- Shopping Bag ( 0 items )
Your Child's Personality Profile 8
Getting Organized 15
Approaching New Concepts 31
Note Taking & "Filing" Knowledge 82
Homework & Test Preparation 93
Group Learning 128
Enrichment Activities 156
Motivation & Underachievement 188
Handling Successes & Failures 217
Effective Teacher Communication 252
Posted November 1, 2013
There are eight types of learners. Extravert, introvert, judge, perceiver, sensor, intuitive, thinker or feeler. Each of these learners have their own special way of absorbing information. Their environment for learning is different. We as parents can help these children be more productive if we know how they approach learning.
In the first few pages I found myself identifying my three children's learning styles. I could see the benefit of making sure where they learn. I mean their study area at home. I was amazed how much easier they picked up on their lessons when they were in their element. Ms Lilienstein did a fantastic job of making sure this book is easy to read and implement. If you are a parent, you need this book. Will save so many headaches and fights.
The only issue, I think it should have been maybe a couple of books. It's a lot of information to gather and put into play.
I gave this one 5 cheers out of 5 because I haven't found a book this good for parents! ~Copy of book provided by author in exchange for a fair review~
Posted October 19, 2013
Should be added to the requirements for an Education degree.
Did I enjoy this book: It was wonderful. Lilienstein puts a new twist on the Myers-Briggs Type Indicator: instead of adults taking the famed personality quiz, she has parents take a simplified version to try and identify their child’s personality type. Lilienstein then breaks up her version of personality types and offers recommendations for how best to teach, encourage, and help children with the identified personality types. She even includes sections – the most valuable if you ask me – about which extracurricular activities most closely fit which personality types, and about how exactly to get in sync with your child’s educators (without annoying or offending them).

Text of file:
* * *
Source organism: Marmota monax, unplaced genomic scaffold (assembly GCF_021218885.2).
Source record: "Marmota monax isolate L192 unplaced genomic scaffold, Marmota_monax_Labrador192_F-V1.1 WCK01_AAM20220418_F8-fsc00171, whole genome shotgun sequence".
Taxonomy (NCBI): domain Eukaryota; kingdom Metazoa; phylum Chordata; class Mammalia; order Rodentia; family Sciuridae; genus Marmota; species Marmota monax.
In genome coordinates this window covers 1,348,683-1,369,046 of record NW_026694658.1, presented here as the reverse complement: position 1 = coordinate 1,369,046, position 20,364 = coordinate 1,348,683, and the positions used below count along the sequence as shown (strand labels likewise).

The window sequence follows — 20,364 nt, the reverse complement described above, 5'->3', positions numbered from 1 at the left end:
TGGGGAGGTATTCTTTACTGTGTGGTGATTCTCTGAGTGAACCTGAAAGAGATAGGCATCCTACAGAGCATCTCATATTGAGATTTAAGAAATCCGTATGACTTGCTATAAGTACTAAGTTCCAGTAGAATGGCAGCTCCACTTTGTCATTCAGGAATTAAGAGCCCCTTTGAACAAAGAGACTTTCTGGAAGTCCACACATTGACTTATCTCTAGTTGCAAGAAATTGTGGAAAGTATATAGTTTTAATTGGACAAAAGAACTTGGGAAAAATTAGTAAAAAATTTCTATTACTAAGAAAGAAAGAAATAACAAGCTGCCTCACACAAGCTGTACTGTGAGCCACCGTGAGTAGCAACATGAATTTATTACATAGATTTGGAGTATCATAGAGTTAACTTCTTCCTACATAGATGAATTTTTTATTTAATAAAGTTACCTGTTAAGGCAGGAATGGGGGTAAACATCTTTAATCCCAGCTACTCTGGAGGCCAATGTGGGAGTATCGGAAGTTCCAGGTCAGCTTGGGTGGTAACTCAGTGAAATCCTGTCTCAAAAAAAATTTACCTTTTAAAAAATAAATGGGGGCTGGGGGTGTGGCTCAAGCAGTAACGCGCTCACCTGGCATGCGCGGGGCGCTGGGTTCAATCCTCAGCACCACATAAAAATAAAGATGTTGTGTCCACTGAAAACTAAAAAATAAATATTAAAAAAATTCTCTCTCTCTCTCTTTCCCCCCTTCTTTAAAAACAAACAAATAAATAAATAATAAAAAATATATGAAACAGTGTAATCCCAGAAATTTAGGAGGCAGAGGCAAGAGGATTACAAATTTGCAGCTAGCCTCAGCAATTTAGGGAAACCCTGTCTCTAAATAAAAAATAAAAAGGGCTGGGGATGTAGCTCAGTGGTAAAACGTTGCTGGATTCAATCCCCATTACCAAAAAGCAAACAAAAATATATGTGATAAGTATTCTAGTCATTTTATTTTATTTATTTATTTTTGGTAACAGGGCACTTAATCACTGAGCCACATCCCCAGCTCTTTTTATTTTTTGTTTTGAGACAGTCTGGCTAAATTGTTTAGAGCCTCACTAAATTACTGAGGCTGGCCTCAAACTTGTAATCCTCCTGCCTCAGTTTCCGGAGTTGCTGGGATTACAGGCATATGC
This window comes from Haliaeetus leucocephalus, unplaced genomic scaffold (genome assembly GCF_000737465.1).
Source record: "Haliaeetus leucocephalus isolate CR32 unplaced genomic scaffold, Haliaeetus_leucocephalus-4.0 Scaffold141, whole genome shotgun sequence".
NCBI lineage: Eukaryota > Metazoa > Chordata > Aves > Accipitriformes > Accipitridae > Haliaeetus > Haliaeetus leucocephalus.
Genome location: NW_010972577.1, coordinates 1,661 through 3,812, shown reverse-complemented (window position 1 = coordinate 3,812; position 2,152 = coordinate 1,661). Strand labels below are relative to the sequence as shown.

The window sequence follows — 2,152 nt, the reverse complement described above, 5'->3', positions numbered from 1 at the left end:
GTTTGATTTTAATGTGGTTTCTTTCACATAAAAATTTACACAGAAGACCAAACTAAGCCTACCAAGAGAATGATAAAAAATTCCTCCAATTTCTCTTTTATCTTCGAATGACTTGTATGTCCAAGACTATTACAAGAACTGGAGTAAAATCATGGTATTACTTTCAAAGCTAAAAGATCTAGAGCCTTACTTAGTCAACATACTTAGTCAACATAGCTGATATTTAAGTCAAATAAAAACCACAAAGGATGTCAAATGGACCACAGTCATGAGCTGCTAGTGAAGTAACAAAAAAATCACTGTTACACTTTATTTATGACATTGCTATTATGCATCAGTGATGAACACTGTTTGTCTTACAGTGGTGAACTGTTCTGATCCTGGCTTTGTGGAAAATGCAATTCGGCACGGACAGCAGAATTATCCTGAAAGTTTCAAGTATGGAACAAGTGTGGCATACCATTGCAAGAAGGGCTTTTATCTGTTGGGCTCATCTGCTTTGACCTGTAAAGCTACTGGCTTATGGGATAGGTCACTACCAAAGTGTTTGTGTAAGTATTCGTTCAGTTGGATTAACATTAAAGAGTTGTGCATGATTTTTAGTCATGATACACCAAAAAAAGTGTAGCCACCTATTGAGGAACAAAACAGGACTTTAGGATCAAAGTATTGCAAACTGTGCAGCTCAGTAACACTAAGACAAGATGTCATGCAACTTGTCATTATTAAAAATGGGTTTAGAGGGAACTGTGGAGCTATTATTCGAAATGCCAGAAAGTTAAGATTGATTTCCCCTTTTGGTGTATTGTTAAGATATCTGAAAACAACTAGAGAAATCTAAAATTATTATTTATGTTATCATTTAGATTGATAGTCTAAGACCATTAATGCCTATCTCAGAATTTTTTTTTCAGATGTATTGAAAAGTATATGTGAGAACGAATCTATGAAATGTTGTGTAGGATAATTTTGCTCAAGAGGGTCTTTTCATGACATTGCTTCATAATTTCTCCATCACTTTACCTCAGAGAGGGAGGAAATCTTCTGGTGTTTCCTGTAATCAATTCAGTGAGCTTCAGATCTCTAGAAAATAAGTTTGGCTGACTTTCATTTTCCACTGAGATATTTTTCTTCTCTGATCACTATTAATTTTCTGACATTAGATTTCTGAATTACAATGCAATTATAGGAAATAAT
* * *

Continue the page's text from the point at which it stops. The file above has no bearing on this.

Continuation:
Lilienstein makes sure to apply the “don’t do this with special needs kids unless your professional consultant approves” caveat, but the theme of the book seems to be that every kid has special needs and it’s our job as parents and educators to figure them out and thereby help our children succeed. She uses simple, easy to understand language, gives loads of concrete examples and visual aids, and supplies a ton of references for further reading.
Would I recommend it: Absolutely. The Parent’s Playbook for Learning should be added to the requirements for an Education degree. It’s a great read for parents who want to be actively involved in their child’s education.
Will I read it again: I’m keeping it on the shelf for when my son’s old enough to head off to school.
As reviewed by Melissa at Every Free Chance Book Reviews.
(I received a copy of this book for review purposes.)
Posted April 13, 2013
This book is a handy guide for parents, teachers and caregivers of children. It explains the 8 different learning styles of children. I feel this guide is helpful in getting a better understanding of your child’s learning style. This book can help with learning how to have a successful time with homework time. It explains that with both parent and teacher participation a child can have a fun learning experience. I felt this book to be helpful.
No Heat Rating
Reviewed By Rae
My Book Addiction And More